Tom: Sister Krone is another baffling change. In the manga she’s portrayed as imposing, menacing and a bit creepy. But the anime turns up the creepy factor and replaces imposing/menacing for straight up manic. At times it almost feels like she’s been repurposed as some form of comic relief (which would fit with the feelings of ‘black caricature’), giving her scenes this weird, disjointed feeling to the rest of the production. (I will say however I always felt Sister Krone was a poor menace for the kids, even in the manga, often bordering on buffoonish rather than a true threat.) There’s also a tendency to remove voice over for the anime. The Promised Neverland’s manga is rife with inner thoughts, near half the manga’s written content coming from the inner workings of our character’s minds. For the anime there are very few places, if any, where we hear the character’s thoughts. While Voice Over isn’t necessarily required to get whatever points across, particularly if good direction is used to make up for it, it does kill much of the mind games and second guessing that gave Neverland a Death Note like feel.
Linny: As someone who isn’t that familiar with the manga, I will admit that the show keeps me entertained. It has a solid plot that keeps the twists and turns coming one after the other, constantly keeping the viewer on their toes. It’s not the most amazing show but it definitely feels like a solid enough watch for first timers to the story, especially those seeking out a suspense filled thriller. Yes, it has some flaws but not so much to hinder the entire series, though only for those unfamiliar with the manga. While the series has a dark twist to start off, the rest of it remains relatively light, focusing mainly on the children’s efforts to stay one step ahead and trying to come up with a solid plan of escape so this should make the show approachable even for those who want thrills but not a lot of gore or violence. All in all, The Promised Neverland feels like one of the better series that debuted this season and while not perfect, definitely entertaining enough for the average viewer.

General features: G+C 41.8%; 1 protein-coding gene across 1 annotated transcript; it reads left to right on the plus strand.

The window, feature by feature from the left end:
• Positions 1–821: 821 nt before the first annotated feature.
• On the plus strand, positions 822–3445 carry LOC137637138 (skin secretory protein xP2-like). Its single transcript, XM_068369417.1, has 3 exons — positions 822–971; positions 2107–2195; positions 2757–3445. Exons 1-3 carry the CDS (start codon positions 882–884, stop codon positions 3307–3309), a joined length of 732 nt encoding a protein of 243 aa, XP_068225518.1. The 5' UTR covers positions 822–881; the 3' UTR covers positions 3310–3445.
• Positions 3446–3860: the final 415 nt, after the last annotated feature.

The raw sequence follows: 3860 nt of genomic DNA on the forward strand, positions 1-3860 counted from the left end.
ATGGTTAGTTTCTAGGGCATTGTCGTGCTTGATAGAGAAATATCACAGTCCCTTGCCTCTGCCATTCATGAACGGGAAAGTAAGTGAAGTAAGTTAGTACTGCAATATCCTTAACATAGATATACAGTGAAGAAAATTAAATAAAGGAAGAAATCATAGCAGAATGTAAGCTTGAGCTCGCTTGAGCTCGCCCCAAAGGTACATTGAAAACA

Tom: The Promised Neverland’s anime is good. It keeps the story moving, and outside of my problems with Krone and some of the changes, it generally gets the major moments across, with plenty of atmosphere and tension thanks to the music and animation. But what it removes sometimes feels arbitrary, like its making change for the sake of change, rather than to improve the story. What’s here becomes this uneven adaptation that doesn’t entirely justify the adjustments it’s been making. I’d probably still recommend the series if I didn’t feel like the manga remains the best way to experience the story. Without the inner thoughts of characters, the second guessing and mind games Neverland feels thinner, less meaty and ultimately less engaging. I think the best experience remains through those original pages, rather than an anime adaptation that sees change for the sake of change as somehow worthwhile. Maybe things will change in the next six episodes, but for now I feel like the anime is detracting more from the story than it’s been adding.